I would so love to see a flat line of sugars during soccer, but I have to admit that I haven’t yet given the dietician a chance to come up with suggestions. Maybe I should, and then hope that she is just as good as yours 🙂

  3. Scott–
    I am glad that you had such a positive experience with your dietitian. I am about 5 months away from being one myself (assuming I pass the RD exam) and, as a type I myself, I can’t wait to start helping fellow diabetics. Over the last 10 years dietetic professionals have come a long way. One major shift is going from general education to individualized education–exactly what your RD did for you. I hope everything continues to go well for you!

  4. That’s great, Scott. I’m glad you found her.

    And, miracle whip sandwhiches and potato chips with ketchup, I’m guilty of both.

  5. Just wondering if you have been spying on me. That “menu” of yours sounds like it came from my house. And of course Miracle Whip IS better than Mayo.

  6. i have met… 1 dietician in my life as a diabetic. …and i hated him. …of course he DID manage to predict for me a blind and legless near future after knowing me for about 5 minutes…

    if i met yours i am sure i would love her though.

    i love ketchup. and i am also a vegetarian. there are definitely some HIGH carb moments, especially when feeling particularly lazy and defeated.

  7. I have some pretty good CDE’s as far as basals are concerned, but my doctor takes the cake. She is always right when she wants to make an adjustment…

  8. That rocks, Scott.

    Keeping a flat blood sugar while busting your ass on the court is way cool.

    I’m a pretty big fan of ketchup myself, but I don’t know how you eat half of those things! (But I totally get you’re EUA (Eating Upon Arrival) — I do that too).

    I hope you have more flat-line basketball days like that under this new game plan and that you continue to have more great meetings with your dietitian (and that she convinces you to eat some vegetables too!).

    (And: Shannon: I’m blushing. I’m so happy you’re finding the logbook useful. Julia: I’ll send you a log sheet tomorrow or (most likely) Monday).

  9. Not to be a downer, but I am a long term diabetic, 40 years, ahhh!!!

    If the basals work the second time playing basketball, I will be a believer of your dietician.

    Good luck and I hope it works again for you.


  10. I love Miracle Whip sandwiches.

    And? If you go to Canada, you can get ketchup-flavoured chips. They rock! Ketchup! Right in the chip! FanTABulous!

    Could you email me a copy of that log? I need to get my shit together WRT O’s log books. Right now, we’re not logging at all. Bad, bad mother.

  11. I’m so glad that are digging this dietician!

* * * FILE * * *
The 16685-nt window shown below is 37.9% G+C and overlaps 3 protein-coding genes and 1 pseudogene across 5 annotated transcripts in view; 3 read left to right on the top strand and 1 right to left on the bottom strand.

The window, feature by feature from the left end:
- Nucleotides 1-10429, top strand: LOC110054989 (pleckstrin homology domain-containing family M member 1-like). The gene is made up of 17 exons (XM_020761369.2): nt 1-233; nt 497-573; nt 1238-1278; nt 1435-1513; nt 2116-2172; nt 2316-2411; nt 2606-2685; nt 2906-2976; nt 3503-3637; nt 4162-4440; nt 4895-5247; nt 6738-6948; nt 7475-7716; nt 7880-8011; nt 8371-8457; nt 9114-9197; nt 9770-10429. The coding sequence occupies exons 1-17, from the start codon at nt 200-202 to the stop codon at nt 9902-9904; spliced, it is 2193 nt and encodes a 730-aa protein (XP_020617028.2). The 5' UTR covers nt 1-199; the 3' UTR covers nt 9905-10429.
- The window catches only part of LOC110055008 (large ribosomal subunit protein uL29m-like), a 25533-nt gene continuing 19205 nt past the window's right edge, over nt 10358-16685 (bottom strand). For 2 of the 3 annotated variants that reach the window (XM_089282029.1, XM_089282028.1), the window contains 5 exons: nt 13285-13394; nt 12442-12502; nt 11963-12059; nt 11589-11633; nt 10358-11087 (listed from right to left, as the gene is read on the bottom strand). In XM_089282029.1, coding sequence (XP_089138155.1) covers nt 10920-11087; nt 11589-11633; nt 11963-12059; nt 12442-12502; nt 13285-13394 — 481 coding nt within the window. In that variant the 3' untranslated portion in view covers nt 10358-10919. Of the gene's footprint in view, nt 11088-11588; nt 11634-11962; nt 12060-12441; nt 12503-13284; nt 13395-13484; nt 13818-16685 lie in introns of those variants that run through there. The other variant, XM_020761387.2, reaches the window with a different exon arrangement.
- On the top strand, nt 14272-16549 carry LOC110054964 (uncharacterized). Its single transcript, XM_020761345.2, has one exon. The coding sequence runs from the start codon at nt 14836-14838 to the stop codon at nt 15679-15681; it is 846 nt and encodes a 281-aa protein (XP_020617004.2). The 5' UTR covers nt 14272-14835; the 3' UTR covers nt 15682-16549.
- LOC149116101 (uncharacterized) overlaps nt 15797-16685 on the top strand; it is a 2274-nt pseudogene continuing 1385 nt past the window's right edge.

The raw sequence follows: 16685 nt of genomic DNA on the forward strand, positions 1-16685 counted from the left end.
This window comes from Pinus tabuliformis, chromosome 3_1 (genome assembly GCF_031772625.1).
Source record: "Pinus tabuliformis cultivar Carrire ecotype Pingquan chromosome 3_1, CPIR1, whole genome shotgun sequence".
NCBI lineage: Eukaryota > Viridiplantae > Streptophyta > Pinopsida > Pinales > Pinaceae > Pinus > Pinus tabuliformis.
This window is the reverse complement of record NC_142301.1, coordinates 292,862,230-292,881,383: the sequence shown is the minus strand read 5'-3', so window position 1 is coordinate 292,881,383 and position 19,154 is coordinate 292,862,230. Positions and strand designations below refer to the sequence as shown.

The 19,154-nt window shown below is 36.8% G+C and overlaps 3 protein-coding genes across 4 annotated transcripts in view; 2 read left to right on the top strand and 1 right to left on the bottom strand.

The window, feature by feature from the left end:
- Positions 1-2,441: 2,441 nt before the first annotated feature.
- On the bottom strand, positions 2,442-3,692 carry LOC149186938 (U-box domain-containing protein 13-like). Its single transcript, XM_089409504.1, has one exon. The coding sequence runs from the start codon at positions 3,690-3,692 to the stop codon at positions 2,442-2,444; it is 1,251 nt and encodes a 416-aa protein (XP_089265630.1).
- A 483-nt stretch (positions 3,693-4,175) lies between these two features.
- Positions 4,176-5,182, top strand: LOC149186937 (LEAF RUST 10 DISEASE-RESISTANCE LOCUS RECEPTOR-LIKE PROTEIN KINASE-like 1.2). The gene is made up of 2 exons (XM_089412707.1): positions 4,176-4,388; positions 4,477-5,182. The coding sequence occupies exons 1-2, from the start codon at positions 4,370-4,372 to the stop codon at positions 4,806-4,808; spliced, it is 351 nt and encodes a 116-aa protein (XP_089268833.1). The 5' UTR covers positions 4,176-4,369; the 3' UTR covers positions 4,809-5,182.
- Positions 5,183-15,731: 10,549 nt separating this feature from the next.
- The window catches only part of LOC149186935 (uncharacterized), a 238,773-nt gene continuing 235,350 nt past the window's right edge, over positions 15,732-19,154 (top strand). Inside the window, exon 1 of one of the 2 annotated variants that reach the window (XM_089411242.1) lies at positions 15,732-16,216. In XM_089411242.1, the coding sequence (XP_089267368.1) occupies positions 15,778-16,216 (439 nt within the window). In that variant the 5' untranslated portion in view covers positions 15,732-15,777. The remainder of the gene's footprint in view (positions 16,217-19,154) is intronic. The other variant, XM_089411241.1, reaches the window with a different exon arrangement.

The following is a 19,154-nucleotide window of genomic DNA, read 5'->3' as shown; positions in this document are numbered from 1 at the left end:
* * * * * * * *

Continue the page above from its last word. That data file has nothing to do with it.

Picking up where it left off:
I put hummus on almost everything! Eggs, veggies, sandwiches, in tuna – I always have at least 3 different types of hummus on hand!

  12. How exciting to have such a good fit.
    When I was recovering from my broken ankle I started eating double toasted English mufins slathered with peanut butter and then topped with Miracle Whip.

  13. Can we borrow your dietitian in Nova Scotia? HA! You are lucky – feels good to have support and knowledge like that!!

    Oh yeah….anything with ketchup is good!

  14. When I was a kid I would eat Mayo sandwiches instead of the Whip! I cannot imagine eating it now. I also used to eat raw hot dogs! OMFG I am gonna yack!

    Dude, yet another reason to move to Minnesota. I have the WORST care team! 😛

  15. A peanut butter and jam with potato chips sandwich is a guilty pleasure. The jam is sugar free – doesn’t that make it okay?

  16. I saw my dietician a lot through pregnancy, but haven’t seen her since (6 years ago). I figure I know everything by now right? But I never thought to take my readings, I thought she was just there to show me a fake blob of mashed potato and a rubbery piece of salmon to show me food sizes. Brilliant idea! I think she could help me in a similiar way.

    Regarding food: How about a hot dog bun or white with Italian dressing? I can’t eat a grilled cheese sandwich without ketchup, but I never eat ketchup with anything else.

  17. Your basal rates for your nonbasketball day look like Brendon’s everday rates (less insulin of course).

    Don’t you LOVE Kevin’s log? I recently hit him up for a copy because you guys kept mentioning it and I love it. When I’m through with the blogs, I’ll be entering Bren’s numbers and looking at the “trends”…trends do exist don’t they? (please say yes, lol).

    I think it’s awesome that your dietician digs deep and helps solve ALL problems, not just go over the food.

    I hope the changes work out!

  18. Heh, well, I have had fries and a baked potato in the same meal because we only had time to do fast food and I’m a vegetarian.

    Your dietician sounds *amazing.* Sadly, I have yet to see one like that. Make sure you keep that one!